Patient Education


What is Asthma?

Asthma is a lung condition that causes wheezing, coughing, and shortness of breath. It is caused by inflammation (swelling) of the lining of the airways in your lungs. Asthma is a chronic condition, which means you will probably have it the rest of your life. Some people have coughing or wheezing only during or after physical activity. This is called Exercise-induced asthma. Asthma may be mild, moderate, or severe. An asthma attack may last a few minutes or for days and attacks can happen anywhere and at any time. Severe asthma attacks can be fatal. It is very important to get treatment for asthma so you can live a healthy, active life. An estimated 22.9 million people (7.7 percent) of the population have current asthma.

How does Asthma occur?

If you have asthma, the airways in your lungs are inflamed, even when you do not have any symptoms. When your airways are exposed to irritants or allergens, the airways become more swollen and begin to make excess mucus. The muscles in the walls of the airways begin to contract. These reactions cause the airway openings to become smaller, making it harder for air to move in and out. Wheezing is the sound of air moving through the narrowed air passages. The extra mucus in the airways causes coughing.

Often asthma attacks are triggered by everyday situation and environmental factors, which typically fall into three groups:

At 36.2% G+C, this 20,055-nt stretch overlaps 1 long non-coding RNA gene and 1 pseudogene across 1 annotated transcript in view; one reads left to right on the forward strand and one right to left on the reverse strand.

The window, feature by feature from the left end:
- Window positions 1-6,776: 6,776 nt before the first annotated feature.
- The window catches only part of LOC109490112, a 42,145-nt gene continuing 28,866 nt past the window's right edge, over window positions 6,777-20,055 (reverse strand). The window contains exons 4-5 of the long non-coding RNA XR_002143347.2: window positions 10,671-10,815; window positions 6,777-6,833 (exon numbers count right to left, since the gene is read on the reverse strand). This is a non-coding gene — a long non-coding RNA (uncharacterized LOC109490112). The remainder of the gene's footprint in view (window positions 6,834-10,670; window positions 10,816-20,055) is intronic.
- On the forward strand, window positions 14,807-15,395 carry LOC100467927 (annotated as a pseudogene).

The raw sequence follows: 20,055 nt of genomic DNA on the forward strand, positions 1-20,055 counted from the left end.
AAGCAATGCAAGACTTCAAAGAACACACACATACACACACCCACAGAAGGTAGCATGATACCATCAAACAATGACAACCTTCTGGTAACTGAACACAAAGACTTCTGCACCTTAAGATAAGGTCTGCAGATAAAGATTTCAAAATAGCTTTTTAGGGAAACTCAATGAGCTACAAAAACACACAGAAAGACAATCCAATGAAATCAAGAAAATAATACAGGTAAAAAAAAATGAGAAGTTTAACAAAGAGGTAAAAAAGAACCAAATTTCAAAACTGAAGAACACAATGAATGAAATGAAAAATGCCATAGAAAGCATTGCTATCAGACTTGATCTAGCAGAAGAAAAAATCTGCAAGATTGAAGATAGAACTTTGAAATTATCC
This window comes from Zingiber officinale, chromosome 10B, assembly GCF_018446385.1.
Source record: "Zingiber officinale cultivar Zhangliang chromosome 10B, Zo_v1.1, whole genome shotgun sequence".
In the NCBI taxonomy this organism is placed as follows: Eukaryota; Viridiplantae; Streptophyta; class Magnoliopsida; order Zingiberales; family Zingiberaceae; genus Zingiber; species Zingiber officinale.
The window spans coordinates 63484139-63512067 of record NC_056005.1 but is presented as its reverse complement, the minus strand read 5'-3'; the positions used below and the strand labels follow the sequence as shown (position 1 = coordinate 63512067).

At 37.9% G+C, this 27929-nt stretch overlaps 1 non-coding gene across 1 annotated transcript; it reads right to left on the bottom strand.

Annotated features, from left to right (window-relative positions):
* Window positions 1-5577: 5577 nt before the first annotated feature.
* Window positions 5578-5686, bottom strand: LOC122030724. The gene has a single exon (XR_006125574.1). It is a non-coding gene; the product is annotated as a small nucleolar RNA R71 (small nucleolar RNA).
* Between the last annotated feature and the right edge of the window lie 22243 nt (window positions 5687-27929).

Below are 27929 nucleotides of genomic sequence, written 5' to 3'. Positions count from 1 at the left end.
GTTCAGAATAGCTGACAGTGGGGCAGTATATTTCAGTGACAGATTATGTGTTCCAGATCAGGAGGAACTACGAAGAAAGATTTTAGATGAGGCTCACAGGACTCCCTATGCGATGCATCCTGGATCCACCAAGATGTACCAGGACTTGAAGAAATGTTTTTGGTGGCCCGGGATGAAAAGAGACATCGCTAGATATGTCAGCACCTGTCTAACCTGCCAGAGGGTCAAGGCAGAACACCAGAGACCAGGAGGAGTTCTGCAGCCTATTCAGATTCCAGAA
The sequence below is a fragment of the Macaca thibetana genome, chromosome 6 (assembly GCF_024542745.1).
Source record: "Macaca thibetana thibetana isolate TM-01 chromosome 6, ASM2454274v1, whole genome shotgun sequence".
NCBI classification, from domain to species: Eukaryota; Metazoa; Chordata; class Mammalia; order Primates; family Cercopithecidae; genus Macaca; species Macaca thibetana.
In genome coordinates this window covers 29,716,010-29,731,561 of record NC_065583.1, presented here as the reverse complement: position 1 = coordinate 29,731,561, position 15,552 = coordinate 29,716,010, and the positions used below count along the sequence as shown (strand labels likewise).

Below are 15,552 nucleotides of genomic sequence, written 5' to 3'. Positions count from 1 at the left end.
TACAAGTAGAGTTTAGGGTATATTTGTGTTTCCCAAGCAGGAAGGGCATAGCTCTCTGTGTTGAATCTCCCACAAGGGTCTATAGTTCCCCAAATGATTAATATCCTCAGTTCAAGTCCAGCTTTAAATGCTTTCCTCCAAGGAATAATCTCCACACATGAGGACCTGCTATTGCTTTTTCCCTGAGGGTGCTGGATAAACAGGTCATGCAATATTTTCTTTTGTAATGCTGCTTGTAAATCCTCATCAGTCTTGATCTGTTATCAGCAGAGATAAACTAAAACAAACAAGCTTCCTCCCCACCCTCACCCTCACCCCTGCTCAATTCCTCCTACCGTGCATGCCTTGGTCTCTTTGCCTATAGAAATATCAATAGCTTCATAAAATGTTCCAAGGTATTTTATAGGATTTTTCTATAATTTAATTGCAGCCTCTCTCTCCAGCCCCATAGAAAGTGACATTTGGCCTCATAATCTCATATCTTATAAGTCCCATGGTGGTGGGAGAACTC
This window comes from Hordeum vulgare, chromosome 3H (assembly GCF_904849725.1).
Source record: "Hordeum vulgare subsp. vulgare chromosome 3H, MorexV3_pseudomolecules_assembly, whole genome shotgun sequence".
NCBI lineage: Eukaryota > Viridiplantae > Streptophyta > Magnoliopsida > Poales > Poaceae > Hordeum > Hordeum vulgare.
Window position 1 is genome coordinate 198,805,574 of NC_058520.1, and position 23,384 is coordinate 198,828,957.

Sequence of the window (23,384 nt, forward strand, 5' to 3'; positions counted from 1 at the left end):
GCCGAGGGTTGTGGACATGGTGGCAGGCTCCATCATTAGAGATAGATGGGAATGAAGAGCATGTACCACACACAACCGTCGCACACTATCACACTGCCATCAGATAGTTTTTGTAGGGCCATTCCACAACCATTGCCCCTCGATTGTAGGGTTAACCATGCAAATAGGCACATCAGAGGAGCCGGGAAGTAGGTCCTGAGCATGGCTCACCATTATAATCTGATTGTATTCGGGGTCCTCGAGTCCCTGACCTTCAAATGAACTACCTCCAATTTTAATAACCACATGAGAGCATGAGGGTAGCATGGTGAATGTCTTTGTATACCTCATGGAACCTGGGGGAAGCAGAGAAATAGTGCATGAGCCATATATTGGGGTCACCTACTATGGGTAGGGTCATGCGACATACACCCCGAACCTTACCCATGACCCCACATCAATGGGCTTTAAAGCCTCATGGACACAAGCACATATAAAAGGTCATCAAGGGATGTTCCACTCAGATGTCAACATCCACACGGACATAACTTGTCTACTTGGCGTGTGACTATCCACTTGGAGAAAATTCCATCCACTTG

1. Allergens. These make up the largest group of triggers. Pollen, animal dander, mold, mildew, cockroaches, and dust mite are common airborne triggers.
  2. Irritants. These include perfumes, household cleaning products, aerosol sprays, smoke, industrial chemicals, and air pollution. People with asthma may react to even a small amount of these substances.
  3. Physical conditions. Include such things as viral infections, colds, or flu that can cause flare-ups. Exercise, weather changes, cold air, and emotional stress are other triggers in this category.

What are the symptoms of Asthma?

Symptoms of asthma are:

  • Wheezing
  • Coughing
  • Shortness of breath
  • Chest tightness

How is Asthma diagnosed?

We will ask about your history of breathing problems and will do a physical exam. You may have one or more breathing tests. You may be tested before and after taking medication to measure your response to bronchodilators.  A single attack of wheezing does not necessarily mean that you have asthma. Certain infections and some chemicals can cause wheezing that lasts for a short time and then does not occur again.How is asthma treated and managed?Asthma has different causes in different people, and therefore individualized therapy is wise.

Personalized plans for treatment may include:

  • Environmental control measures to avoid your asthma triggers
  • Medication
  • An asthma action plan
  • A partnership between you, your family, your allergist and other healthcare providers

You and your allergist can work together to ensure that your asthma is well managed, so that you can participate in your normal activities. Since asthma is a chronic disease, it requires ongoing management. This includes using proper medications to prevent and control your asthma symptoms and to reduce airway inflammation.

Dr Pulin Patel, Allergy & Asthma Specialist

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